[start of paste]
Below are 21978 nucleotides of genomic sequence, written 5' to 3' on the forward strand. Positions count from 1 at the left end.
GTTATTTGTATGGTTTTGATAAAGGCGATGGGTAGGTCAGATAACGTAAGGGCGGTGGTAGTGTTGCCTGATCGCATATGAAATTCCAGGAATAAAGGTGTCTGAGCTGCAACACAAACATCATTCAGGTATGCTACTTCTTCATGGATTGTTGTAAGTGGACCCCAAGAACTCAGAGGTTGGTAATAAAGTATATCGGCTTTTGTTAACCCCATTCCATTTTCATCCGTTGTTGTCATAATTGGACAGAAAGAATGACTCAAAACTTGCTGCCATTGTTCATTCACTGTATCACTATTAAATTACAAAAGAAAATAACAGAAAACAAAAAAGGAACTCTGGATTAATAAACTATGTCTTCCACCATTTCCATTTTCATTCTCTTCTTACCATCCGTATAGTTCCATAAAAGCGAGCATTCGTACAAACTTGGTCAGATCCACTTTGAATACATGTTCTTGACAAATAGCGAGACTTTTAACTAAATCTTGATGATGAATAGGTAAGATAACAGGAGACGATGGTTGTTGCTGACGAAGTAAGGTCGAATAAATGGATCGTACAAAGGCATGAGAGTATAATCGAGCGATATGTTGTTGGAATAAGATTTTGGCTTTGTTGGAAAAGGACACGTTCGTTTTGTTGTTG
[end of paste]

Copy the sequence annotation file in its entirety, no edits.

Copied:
Below are 21978 nucleotides of genomic sequence, written 5' to 3' on the forward strand. Positions count from 1 at the left end.
GTTATTTGTATGGTTTTGATAAAGGCGATGGGTAGGTCAGATAACGTAAGGGCGGTGGTAGTGTTGCCTGATCGCATATGAAATTCCAGGAATAAAGGTGTCTGAGCTGCAACACAAACATCATTCAGGTATGCTACTTCTTCATGGATTGTTGTAAGTGGACCCCAAGAACTCAGAGGTTGGTAATAAAGTATATCGGCTTTTGTTAACCCCATTCCATTTTCATCCGTTGTTGTCATAATTGGACAGAAAGAATGACTCAAAACTTGCTGCCATTGTTCATTCACTGTATCACTATTAAATTACAAAAGAAAATAACAGAAAACAAAAAAGGAACTCTGGATTAATAAACTATGTCTTCCACCATTTCCATTTTCATTCTCTTCTTACCATCCGTATAGTTCCATAAAAGCGAGCATTCGTACAAACTTGGTCAGATCCACTTTGAATACATGTTCTTGACAAATAGCGAGACTTTTAACTAAATCTTGATGATGAATAGGTAAGATAACAGGAGACGATGGTTGTTGCTGACGAAGTAAGGTCGAATAAATGGATCGTACAAAGGCATGAGAGTATAATCGAGCGATATGTTGTTGGAATAAGATTTTGGCTTTGTTGGAAAAGGACACGTTCGTTTTGTTGTTG